On a side note - thank you so much for all the emails you've sent me. I've read every single one and I can't tell you what a lift each has given me. I promise to get back to you all because it blows me away that perfect strangers take time out of their lives to send me their thoughts and good wishes. I was telling The Surge the other day that I recently realized how important a role this blog has played in my life. After losing interest for a time there I was intrigued to find how much I missed it and how important this outlet is to me for defining my feelings, if only for myself.

Reader Comments (79)

Since you have a 6 hour flight I would recommend...
Marley & Me (John Grogan) about a man & his dog a really great story. Beware it does make you laugh out loud and also cry! Being a HUGE DOG lover it was something very understandable. Also I really liked... "For One More Day" (Mitch Albom) he also wrote The Five People You Meet in Heaven. With my mothers passing away and going through a divorce at the sametime at the age of 30 this was a really good book. GOOD LUCK and have a safe trip!
November 7, 2006 | Unregistered CommenterJrLouie
One Hundred Years of Solitude. Definitely changed my life - and does it again every time I read it, because I'm at a different place in my life and I understand more each time I read it.

Possibly the greatest first line in prose.

First read it stoned on the front porch my sophmore year of college. Have re-read it at least 4 times since, each time straight, and I never tire of it.

Have a good trip.
November 7, 2006 | Unregistered CommenterMary
When I flew in the SLC, it would never fail that they were welcoming some boy home from him mission, huge signs that said "Welcome home Brother So and So!".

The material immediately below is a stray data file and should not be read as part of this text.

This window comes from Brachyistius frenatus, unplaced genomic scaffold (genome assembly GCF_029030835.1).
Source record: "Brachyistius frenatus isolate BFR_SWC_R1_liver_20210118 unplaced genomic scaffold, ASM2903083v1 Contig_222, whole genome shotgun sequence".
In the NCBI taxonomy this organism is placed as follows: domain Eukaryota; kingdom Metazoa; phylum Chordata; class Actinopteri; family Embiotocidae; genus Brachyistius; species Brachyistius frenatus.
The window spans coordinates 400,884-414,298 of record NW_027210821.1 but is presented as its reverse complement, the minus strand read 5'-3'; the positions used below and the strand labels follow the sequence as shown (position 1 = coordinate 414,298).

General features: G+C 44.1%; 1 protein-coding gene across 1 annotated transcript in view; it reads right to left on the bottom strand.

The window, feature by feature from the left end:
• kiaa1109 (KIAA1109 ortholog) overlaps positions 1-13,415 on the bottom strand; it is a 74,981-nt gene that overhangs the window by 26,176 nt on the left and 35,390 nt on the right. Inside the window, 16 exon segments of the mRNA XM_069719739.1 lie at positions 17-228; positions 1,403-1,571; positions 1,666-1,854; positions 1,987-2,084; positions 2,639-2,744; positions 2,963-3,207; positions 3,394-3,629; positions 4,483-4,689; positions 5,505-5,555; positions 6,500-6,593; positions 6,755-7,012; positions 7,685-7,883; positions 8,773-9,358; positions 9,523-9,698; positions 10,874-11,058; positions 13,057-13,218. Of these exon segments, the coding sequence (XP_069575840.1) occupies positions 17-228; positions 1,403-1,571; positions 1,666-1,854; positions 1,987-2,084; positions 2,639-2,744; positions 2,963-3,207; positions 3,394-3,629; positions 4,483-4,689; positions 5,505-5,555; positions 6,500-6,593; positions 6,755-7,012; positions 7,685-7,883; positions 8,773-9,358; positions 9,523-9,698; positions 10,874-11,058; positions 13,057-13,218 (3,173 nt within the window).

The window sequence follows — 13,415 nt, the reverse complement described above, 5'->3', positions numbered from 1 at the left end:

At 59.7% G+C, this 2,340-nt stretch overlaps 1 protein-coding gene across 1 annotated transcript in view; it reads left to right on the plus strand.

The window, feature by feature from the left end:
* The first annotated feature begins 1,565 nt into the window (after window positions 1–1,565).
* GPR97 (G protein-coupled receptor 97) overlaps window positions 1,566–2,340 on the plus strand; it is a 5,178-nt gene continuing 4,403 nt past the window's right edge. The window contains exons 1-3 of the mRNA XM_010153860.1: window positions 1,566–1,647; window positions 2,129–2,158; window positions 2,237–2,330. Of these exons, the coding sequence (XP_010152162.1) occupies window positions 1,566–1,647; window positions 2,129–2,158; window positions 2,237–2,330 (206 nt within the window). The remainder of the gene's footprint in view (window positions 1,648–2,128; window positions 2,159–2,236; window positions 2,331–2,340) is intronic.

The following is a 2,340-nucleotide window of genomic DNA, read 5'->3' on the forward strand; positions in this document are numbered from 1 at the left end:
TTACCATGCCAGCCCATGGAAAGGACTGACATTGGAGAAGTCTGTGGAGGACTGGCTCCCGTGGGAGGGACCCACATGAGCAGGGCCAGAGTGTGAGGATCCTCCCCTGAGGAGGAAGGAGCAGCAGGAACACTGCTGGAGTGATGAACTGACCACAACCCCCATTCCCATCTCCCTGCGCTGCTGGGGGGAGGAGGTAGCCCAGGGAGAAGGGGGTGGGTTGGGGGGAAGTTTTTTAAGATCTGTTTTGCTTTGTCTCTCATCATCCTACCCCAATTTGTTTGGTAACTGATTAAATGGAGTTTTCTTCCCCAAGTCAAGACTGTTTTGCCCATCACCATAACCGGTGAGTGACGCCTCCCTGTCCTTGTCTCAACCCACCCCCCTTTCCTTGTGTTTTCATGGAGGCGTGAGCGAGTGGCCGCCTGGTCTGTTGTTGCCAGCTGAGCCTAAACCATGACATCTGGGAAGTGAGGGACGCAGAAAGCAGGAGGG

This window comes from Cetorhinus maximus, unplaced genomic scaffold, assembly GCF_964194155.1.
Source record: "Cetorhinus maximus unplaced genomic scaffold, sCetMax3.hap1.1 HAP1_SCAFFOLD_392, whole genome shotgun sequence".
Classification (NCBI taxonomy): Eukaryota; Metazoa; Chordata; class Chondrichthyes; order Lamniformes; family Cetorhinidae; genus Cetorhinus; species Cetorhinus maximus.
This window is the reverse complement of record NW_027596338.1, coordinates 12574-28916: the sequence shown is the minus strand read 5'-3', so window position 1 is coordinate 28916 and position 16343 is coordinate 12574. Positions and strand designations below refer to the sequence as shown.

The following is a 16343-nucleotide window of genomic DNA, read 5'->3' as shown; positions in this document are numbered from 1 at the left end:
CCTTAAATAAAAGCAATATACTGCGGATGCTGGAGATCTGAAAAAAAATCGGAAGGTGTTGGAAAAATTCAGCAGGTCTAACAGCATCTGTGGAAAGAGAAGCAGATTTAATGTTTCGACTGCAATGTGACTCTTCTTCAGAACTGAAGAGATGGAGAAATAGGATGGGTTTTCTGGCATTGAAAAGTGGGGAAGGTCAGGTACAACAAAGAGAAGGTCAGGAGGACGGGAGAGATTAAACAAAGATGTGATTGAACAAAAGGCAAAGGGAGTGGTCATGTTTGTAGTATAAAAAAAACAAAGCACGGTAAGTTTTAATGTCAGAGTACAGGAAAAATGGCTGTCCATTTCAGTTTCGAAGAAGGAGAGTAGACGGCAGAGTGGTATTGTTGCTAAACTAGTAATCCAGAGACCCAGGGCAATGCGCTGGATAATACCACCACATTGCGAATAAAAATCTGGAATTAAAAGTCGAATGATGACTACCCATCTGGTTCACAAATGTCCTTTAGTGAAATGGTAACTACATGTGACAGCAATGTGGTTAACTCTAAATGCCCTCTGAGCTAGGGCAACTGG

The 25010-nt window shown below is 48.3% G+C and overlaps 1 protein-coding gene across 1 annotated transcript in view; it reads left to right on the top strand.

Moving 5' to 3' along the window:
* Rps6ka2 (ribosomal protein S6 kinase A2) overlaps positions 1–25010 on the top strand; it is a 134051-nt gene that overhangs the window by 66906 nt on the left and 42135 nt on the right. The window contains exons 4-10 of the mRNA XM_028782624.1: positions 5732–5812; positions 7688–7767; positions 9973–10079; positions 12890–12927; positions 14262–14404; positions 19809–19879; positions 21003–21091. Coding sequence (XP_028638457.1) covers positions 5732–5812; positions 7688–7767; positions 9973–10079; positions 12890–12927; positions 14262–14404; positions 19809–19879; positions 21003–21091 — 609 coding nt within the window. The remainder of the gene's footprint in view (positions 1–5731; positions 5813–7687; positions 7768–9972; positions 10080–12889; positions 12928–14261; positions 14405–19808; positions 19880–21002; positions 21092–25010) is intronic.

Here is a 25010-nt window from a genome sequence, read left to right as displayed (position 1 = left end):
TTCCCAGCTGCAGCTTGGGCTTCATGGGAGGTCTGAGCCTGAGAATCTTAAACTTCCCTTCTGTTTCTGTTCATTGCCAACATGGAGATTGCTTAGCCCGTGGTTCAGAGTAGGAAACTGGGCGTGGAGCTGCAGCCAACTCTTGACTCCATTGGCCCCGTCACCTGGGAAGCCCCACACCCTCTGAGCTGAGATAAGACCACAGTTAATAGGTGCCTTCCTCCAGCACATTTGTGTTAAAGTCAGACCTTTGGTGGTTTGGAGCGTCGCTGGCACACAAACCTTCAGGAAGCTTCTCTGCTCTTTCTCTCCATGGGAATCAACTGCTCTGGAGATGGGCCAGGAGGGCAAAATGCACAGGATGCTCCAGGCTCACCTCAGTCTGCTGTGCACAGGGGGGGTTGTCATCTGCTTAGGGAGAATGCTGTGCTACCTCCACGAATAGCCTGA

Good luck with going home! Don't let it suck you back in!
November 7, 2006 | Unregistered CommenterJen
That was so beautifully written. You'll have a wonderful time.

I simply love going back to NZ for a visit. It is so incredibly exciting flying in and seeing land for the first time in over 3 hours from Australia. Then getting off the plane and the warm, humid air that greets you and then the wonderful smell of NZ and the lush greenery all around, and all the incredibly genuine, friendly, open people and the old friends, pies, Mum's roast beef, my dad's dog Spike, the beach,
barbeques, and, and, and.

God I love that land. Wouldn't like to live there again at the mo. But for a holiday, it's brilliant.

I really hope you'll have an awesome time Monica!
November 7, 2006 | Unregistered CommenterNiedlchen
a fine balance by rohinton mistry - my #1 of all time: makes real life seem like an annoying interruption to the consuming story

the secret life of bees by sue monk kidd - a sweet quickie to get back in the reading game

the curious incident of the dog in the night-time by mark haddon - another great quickie

warning: the above mentioned books are all sob-worthy in a hurts-so-good/nyc-marathon kind of way

a short history of progress by ronald wright - fascinating, easy read, a fair warning without doomsday feel

blink by malcolm gladwell - how our crazy brains make snap decisions - to our benefit and detriment
November 7, 2006 | Unregistered Commentergina
Eat, Pray, Love by Elizabeth Gilbert

It changed my life!